US senators urge the EU to outlaw Hezbollah

The US designated Hezbollah a terrorist organization in 1995. Key EU countries have blocked efforts to do the same.

US Congress 390 (photo credit: REUTERS)
US Congress 390
(photo credit: REUTERS)
BERLIN – A bipartisan group of 76 US senators sent a mid-September letter urging the EU to include Hezbollah on its terror list.
The Republican and Democratic senators wrote to Catherine Ashton, the European Union’s high representative for foreign affairs and security policy, saying “Primarily through Iran’s Republican Guard Corps, Hezbollah has been the largest beneficiary of Iran’s support for terrorist activities, and in the past year, there has been a sharp spike in terrorist attacks planned by Iran and Hezbollah throughout the world.”
The letter – signed by veteran foreign policy experts such as John McCain (R-Arizona), Pat Toomey (R-Pennsylvania) and Chuck Schumer (D-New York) – continued that “As Iran’s isolation grows due to increasing sanctions and the hopefully imminent fall of the Assad regime in Syria, we fear further escalation of terrorist activities by Iran and Hezbollah against Western interests to include Europe.”
The senators warned Ashton, the EU’s top diplomat who is responsible for negotiating an end to Iran’s nuclear crisis, that “We believe the evidence and dangers posed by Hezbollah and Iran to all European citizens are serious enough to designate Hezbollah a terrorist organization. A terrorist designation from the EU would not only subject Hezbollah to further sanctions, but would also send a message to Hezbollah that Europe and the United States will not tolerate its dangerous and violent tactics.”
The US designated Hezbollah a foreign terrorist organization in 1995. Key European countries have blocked efforts to label Hezbollah a terror entity. Germany, which has seen a rise of Hezbollah members within its borders from 900 in 2010 to a current figure of 950 in 2012, refuses to push for a terror label for the radical Islamic group. Experts also view France as recalcitrant on the issue, largely because Paris does not want to diminish its diplomatic leverage in Lebanon, where Hezbollah has de facto control over the government.
While attending a meeting of EU foreign ministers earlier this month in Cyprus, UK Foreign Minister William Hague said “I would like to see the EU designate and sanction the military wing of Hezbollah.” The UK has banned the military wing of Hezbollah but not its political organization.
In response to the current UK hybrid designation, the senators wrote in their letter, “the United States does not differentiate between Hezbollah’s political and militant wings, nor should Europe.
The EU should recognize Hezbollah for what it is – a terrorist organization – and stand with the United States against Hezbollah in all its forms.”
Holland, which is the only EU country to label Hezbollah a terror entity, urged the EU outlaw the presence of Hezbollah within its borders.
“We have for quite some time now argued that effective European measures should be taken against Hezbollah,” said Dutch Foreign Minister Uri Rosenthal at the Cyprus meeting.
Rosenthal noted that the move to ban Hezbollah would allow Europe to freeze the organization’s assets.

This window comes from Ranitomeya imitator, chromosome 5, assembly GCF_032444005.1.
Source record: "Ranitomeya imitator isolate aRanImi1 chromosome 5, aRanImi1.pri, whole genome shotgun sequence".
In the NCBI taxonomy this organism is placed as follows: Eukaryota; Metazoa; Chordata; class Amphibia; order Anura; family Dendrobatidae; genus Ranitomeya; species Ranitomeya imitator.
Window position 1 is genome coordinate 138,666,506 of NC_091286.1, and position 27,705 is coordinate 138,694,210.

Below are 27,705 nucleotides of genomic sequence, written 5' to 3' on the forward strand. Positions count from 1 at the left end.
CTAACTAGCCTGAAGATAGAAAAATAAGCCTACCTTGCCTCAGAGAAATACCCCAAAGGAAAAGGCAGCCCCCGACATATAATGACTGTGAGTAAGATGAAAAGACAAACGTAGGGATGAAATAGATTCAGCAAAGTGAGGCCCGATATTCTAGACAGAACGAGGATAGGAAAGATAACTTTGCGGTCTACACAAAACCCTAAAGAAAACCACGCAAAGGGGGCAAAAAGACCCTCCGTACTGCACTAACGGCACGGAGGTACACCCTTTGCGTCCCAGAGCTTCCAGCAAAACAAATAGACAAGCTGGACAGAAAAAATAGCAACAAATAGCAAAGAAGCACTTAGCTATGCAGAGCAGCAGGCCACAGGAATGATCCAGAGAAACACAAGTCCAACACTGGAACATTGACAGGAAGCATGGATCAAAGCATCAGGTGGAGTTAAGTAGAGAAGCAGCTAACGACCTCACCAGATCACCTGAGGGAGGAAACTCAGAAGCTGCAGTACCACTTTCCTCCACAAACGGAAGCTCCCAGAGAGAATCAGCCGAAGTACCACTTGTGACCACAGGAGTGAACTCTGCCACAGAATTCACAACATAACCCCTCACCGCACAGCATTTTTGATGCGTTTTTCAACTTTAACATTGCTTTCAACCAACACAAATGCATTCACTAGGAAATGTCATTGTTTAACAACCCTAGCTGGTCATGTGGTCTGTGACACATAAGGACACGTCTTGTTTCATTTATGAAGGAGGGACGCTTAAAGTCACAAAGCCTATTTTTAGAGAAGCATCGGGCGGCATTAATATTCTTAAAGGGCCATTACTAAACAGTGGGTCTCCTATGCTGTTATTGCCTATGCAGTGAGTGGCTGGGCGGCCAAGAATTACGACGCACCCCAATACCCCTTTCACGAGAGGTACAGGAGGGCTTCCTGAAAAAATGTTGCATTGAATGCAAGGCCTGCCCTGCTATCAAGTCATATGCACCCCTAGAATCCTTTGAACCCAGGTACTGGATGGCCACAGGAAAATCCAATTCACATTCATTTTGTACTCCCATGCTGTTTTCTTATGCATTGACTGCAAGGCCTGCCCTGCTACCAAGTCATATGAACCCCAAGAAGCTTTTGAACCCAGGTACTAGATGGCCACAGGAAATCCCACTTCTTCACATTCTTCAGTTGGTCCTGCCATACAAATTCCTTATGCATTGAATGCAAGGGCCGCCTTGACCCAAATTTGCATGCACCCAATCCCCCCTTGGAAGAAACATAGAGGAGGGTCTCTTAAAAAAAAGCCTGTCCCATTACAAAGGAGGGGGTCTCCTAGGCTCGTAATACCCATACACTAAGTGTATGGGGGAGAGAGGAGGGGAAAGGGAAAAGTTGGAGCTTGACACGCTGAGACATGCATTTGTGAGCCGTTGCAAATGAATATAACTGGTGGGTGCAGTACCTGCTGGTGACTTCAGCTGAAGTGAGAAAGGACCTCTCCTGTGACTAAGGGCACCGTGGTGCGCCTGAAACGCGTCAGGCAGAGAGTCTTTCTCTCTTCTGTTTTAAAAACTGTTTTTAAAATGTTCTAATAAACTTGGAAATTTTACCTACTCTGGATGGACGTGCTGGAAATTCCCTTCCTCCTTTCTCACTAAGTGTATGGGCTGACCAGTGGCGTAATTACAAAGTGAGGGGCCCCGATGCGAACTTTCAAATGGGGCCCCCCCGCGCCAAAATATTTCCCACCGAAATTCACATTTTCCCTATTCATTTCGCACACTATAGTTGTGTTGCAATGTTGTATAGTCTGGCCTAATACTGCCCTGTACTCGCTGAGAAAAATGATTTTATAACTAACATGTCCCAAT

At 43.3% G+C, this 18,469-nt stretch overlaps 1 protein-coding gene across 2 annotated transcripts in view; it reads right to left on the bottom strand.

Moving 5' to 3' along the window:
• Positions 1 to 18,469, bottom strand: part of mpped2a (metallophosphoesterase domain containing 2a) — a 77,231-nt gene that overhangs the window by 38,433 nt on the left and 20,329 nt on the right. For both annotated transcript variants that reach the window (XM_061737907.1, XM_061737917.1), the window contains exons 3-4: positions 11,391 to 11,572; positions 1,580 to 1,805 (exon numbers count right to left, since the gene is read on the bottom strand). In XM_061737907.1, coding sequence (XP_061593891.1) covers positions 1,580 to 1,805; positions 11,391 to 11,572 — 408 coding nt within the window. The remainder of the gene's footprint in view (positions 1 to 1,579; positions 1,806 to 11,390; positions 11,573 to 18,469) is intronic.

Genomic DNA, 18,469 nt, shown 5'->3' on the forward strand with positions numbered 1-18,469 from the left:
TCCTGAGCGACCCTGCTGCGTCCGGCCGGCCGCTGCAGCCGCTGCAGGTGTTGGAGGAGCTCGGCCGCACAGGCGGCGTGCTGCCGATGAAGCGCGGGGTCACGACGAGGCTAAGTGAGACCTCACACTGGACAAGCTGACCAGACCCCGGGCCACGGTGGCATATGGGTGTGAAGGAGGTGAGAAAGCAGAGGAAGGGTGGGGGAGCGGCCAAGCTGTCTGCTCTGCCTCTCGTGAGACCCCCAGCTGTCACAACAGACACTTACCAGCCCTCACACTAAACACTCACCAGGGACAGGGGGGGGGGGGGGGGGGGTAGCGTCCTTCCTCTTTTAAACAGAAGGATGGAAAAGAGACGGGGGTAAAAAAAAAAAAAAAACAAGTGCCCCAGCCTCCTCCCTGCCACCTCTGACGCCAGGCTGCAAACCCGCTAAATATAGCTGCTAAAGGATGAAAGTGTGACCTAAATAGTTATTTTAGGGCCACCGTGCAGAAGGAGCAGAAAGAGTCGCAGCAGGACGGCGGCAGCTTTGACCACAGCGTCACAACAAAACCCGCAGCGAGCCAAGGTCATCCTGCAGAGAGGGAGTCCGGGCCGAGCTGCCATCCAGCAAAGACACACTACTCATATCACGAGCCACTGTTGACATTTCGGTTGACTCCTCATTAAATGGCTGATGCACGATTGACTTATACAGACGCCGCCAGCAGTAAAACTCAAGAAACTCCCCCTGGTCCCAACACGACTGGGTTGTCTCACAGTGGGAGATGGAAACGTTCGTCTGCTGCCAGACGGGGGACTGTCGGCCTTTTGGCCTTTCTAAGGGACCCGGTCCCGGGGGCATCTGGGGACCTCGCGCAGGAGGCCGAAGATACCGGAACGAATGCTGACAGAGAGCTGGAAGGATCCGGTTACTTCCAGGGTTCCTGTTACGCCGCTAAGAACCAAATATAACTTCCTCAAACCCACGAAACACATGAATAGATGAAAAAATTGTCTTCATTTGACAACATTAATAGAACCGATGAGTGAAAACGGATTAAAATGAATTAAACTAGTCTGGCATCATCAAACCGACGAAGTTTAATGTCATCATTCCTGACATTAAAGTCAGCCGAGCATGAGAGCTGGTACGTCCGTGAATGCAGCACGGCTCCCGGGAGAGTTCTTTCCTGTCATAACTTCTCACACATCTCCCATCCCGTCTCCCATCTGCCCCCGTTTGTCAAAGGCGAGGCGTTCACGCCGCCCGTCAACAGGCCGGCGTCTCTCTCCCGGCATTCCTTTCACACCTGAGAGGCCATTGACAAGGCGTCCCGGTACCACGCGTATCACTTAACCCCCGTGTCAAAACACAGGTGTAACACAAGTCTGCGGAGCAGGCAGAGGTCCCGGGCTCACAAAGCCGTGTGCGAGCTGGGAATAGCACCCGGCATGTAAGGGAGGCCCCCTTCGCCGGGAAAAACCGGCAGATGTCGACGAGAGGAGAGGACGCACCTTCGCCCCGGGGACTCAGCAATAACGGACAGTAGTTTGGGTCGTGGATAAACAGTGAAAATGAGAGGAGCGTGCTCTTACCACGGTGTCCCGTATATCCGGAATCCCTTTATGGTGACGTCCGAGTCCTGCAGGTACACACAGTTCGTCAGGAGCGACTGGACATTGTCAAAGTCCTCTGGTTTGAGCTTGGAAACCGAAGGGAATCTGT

The letter from the US senators accused Hezbollah of waging attacks against Europeans.
“The US State Department’s Country Report on Terrorism named Hezbollah as the likely perpetrator of the 2011 attacks on UN Interim Force in Lebanon peacekeepers that injured six Italian soldiers, three French soldiers and six French civilians,” wrote the senators.
US and Israeli intelligence agencies attributed the July suicide bombing of a bus of full of Israeli tourists in Bulgaria to a joint Iran-Hezbollah terror operation. According to the senators’ letter, “We extend our deepest sympathies to the families of the victims, including the Bulgarian bus driver and five Israeli tourists. As this incident is investigated, the United States and the EU must demonstrate our common commitment to opposing terrorism wherever it emerges.”
The German government – and news outlets – has been largely mum about Hezbollah.
In late August, however, Philipp Missfelder, the foreign policy spokesman for German Chancellor Angela Merkel’s party, wrote to The Jerusalem Post, “It is long overdue to place Hezbollah on the EU’s list of terror organizations.” Hezbollah “threatens the security of our alliance partner Israel and is involved in countless terror activities and receives protection from the Iranian regime.”
Missfelder added that “the EU should not allow any more time to elapse” regarding the ban of Hezbollah, because “an organization that agitates against our friends in Israel cannot be accepted in Europe.”
He appealed to Cypriot Foreign Minister Erato Kozakou- Marcoullis, whose country holds the presidency of the 27-member EU, to take action against Hezbollah.
Kozakou-Marcoullis has argued that “There is no consensus for putting Hezbollah on the list of terrorist organizations” and further justified the EU refusal to blacklist Hezbollah because the group performs social service work.
Critics argued that Kozakou- Marcoullis ignored a 2005 EU parliament resolution that the legislative body “considers that clear evidence exists of terrorist activities on the part of Hezbollah and that the Council should take all necessary steps to curtail them.”